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Palmer v. Priority Healthcare, Inc.

United States District Court, Fifth Circuit

October 24, 2013



TOM S. LEE, District Judge.

This cause is before the court on the motion of plaintiff Chelyria Palmer for temporary restraining order and preliminary injunction pursuant to 29 U.S.C. § 216(b) and Rule 65 of the Federal Rules of Civil Procedure. The court, having considered the motion, concludes that it is not well taken and must be denied.[1]

Plaintiff is a licensed practical nurse (LPN) who, according to the complaint, has worked for defendant Priority Healthcare, Inc. (Priority) since April 2011.[2] She filed the present action on August 5, 2013 for unpaid overtime compensation, liquidated damages, declaratory relief and other relief under the Fair Labor Standards Act (FLSA), 29 U.S.C. § 216(b), alleging that Priority, which is subject to the requirements of the FLSA, has misclassified her and other LPN employees as independent contractors rather than employees, and has failed to pay these employees time-and-a-half for overtime work, as required by the FLSA. Palmer has since filed two amended complaints. The first added Tiffany Johnson, owner and operator of Priority, as a defendant. The second added a claim for FLSA retaliation under 29 U.S.C. § 216(a)(3), based on allegations that "[s]ince filing the instant action, Plaintiff and other similarly situated employees have been subjected to harassment and increased scrutiny"; that "Defendants have removed Plaintiff and other similarly situated employees from their routine work schedules and refused to re-schedule them for other work, constituting constructive discharge"; and that "Plaintiff, and other similarly situated employees, has also been the target of frivolous litigation in state court related to her former employment."

On September 27, 2013, Palmer filed the present motion for temporary restraining order and preliminary injunction, purportedly on her own behalf and on behalf of those similarly situated, asserting that defendant Johnson has retaliated against plaintiff and against "opt-in plaintiffs" Decia McInnis and Victoria Potts for their involvement in this litigation and seeking relief from such alleged and prospective retaliation. Specifically, Palmer alleges that Johnson, after cautioning LPNs McInnis and Potts against getting involved with this lawsuit, terminated their employment "upon learning that [they] had joined the case." She asserts that Priority also "maliciously filed a state law action against Plaintiff, a former employee, requesting injunctive relief to restrain Plaintiff from allegedly having contact with Priority's clients...." "Plaintiffs" seek a tro or preliminary injunction ordering defendants to reinstate McInnis and Potts; to provide "Plaintiffs" with the names and contact information for persons that defendants have purported to classify as independent contractors and the names of persons that defendants have attempted to discourage from becoming involved in this litigation; to notify all such persons of the existence of this lawsuit and their right to join this lawsuit without fear of reprisal; and to refrain from further acts of retaliation, including any and all efforts to prevent "plaintiffs" or prospective plaintiffs from securing other employment in their health care industry as LPNs on the basis of their participation in this matter.[3] "Plaintiffs" also request that "[i]n order to make up for the chilling effects of Defendants' retaliatory conduct, " the court enter an order tolling the running of the statute of limitations for potential plaintiffs "until such time as Plaintiff files its Motion for Conditional Collective Action the Court rules on Plaintiff's Motion for Conditional Collective Action Certification or at least until Defendants are able to prove to the Court's satisfaction that all chilling effects of their retaliatory conduct have been remedied." Given the present posture of the case, the relief Palmer requests is not available.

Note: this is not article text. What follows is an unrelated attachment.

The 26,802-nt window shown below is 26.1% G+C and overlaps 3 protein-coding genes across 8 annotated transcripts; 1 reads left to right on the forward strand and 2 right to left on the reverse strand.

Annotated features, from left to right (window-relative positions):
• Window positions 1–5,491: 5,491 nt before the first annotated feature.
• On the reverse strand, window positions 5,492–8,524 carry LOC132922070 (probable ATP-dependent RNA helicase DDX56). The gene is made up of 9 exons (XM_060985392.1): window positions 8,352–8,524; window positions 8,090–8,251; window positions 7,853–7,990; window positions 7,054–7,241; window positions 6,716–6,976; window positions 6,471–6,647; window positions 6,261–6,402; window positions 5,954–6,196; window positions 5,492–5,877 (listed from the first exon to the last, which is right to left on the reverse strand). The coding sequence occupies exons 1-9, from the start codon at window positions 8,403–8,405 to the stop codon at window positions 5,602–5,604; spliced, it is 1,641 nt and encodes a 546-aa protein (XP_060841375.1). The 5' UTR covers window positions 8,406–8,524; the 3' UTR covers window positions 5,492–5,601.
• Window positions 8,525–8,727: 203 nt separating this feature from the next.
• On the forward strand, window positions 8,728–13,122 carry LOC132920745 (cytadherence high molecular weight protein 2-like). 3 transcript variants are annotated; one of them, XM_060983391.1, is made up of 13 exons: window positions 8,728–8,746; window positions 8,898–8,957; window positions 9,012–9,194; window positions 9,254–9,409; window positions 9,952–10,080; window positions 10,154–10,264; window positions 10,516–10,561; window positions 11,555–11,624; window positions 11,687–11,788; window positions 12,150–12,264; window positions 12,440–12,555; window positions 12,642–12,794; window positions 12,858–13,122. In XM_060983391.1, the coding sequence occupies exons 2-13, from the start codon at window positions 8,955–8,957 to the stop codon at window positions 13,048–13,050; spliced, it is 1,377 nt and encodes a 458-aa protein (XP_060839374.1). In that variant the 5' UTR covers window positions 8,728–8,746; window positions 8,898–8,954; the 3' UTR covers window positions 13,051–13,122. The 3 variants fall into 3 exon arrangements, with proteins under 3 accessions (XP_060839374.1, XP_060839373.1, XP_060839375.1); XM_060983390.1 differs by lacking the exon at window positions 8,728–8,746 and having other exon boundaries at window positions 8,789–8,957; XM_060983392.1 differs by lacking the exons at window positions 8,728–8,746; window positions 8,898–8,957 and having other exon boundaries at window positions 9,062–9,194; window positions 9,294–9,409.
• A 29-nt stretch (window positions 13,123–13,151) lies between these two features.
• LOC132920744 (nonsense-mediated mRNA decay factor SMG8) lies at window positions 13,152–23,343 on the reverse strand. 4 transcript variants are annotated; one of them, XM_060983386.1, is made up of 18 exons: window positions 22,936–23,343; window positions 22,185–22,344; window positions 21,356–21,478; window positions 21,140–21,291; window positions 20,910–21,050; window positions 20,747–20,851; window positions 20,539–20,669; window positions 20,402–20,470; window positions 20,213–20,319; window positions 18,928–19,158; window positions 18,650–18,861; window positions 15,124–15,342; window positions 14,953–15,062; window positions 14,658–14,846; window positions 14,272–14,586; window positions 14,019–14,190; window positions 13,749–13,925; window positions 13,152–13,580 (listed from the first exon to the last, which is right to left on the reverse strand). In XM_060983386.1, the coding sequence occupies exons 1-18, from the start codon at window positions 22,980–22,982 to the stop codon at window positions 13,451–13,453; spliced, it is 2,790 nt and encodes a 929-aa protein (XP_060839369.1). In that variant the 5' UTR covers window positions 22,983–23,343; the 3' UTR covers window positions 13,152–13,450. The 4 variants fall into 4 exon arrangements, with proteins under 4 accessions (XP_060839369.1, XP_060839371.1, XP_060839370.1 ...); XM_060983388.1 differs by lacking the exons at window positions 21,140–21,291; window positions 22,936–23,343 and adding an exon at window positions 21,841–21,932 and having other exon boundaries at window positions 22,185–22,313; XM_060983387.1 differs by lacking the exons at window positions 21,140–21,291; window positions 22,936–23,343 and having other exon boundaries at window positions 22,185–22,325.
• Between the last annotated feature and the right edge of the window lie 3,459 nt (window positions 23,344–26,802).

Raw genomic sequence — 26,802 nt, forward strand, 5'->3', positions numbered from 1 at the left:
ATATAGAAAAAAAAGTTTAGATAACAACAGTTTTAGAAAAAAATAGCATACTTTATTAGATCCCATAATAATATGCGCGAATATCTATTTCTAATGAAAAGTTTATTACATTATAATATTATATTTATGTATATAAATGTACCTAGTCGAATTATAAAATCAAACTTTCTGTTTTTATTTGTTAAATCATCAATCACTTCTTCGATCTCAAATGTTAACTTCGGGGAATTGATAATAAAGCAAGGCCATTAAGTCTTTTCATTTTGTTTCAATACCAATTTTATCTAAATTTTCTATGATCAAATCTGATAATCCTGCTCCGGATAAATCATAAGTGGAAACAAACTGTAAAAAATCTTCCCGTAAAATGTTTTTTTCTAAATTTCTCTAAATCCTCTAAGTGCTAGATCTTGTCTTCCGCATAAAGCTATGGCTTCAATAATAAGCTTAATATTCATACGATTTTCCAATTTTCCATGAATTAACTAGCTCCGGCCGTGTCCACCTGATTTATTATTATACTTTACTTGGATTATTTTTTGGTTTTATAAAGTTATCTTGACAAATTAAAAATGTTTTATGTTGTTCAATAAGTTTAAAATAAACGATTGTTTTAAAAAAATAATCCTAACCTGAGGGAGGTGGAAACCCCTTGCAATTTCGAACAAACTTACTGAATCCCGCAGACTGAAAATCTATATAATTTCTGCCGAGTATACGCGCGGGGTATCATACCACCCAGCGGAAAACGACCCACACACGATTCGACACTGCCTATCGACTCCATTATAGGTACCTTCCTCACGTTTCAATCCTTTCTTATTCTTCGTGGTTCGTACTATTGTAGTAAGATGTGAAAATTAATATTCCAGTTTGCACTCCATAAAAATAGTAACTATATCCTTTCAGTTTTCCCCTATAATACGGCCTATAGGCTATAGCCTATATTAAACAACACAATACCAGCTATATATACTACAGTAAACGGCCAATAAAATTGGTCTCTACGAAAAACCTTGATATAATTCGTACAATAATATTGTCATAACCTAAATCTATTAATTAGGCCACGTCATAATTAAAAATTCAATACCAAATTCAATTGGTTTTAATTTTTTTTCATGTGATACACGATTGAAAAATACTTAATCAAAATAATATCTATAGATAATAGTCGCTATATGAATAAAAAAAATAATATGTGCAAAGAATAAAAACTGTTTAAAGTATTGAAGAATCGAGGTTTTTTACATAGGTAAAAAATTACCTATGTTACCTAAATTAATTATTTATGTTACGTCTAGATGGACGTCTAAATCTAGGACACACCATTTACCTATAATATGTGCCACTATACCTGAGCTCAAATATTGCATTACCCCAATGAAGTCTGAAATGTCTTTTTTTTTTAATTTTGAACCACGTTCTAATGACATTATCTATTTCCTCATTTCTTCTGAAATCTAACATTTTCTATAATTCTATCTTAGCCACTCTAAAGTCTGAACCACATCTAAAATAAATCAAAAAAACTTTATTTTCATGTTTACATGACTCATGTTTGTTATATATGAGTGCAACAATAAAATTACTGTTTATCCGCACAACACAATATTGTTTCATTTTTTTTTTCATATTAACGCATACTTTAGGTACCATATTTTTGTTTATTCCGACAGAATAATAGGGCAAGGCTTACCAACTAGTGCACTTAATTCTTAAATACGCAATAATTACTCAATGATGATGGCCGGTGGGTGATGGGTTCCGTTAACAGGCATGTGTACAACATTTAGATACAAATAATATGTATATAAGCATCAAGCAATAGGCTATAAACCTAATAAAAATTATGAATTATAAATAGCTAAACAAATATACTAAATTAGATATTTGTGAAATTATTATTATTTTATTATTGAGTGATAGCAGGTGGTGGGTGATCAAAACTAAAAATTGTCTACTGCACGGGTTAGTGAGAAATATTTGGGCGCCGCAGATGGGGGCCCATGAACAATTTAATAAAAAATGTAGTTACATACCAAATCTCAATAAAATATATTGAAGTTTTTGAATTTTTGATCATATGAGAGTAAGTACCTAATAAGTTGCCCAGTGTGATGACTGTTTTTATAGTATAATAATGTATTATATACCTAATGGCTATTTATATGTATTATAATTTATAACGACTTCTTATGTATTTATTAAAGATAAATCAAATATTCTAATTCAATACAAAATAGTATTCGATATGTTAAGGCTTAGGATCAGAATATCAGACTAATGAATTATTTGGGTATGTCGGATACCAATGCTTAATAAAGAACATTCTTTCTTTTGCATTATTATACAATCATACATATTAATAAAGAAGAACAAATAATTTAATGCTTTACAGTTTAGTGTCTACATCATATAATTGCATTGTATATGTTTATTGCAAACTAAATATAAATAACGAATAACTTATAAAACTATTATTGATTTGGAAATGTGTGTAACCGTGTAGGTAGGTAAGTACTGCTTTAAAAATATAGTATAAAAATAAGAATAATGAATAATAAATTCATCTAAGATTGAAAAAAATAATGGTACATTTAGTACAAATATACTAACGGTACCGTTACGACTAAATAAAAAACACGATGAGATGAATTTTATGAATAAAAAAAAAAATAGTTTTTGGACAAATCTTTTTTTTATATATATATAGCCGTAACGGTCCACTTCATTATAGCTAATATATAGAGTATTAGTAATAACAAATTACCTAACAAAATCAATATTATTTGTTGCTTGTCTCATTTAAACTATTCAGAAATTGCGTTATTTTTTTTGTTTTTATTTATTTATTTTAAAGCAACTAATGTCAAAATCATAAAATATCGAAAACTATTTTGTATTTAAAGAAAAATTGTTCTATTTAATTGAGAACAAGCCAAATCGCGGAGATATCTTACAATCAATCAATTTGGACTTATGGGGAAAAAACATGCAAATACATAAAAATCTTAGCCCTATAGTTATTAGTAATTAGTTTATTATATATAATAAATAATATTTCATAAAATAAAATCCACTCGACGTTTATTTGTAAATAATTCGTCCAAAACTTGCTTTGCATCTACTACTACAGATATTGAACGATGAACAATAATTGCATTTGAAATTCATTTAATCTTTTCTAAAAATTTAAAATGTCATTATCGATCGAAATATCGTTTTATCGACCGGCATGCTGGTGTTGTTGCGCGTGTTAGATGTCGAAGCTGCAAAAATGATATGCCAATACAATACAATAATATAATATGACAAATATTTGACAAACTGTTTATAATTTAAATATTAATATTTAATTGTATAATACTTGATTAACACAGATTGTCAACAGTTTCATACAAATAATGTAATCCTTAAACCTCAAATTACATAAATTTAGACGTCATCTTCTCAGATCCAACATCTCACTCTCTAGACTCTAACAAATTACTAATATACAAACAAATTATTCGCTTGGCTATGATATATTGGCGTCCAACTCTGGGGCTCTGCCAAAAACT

In her motion, Palmer describes McInnis and Potts as "opt in plaintiffs". However, the only plaintiff in the case at this time is Palmer herself. The original, first amended and second amended complaints identify Palmer as the sole plaintiff; and there has been no motion to amend the complaint to add McInnis and Potts as plaintiffs. Moreover, while Palmer represents that she intends to file a Motion for Conditional Collective Action, no such motion has been filed. 29 U.S.C. § 216(b) of the FLSA provides, in part, that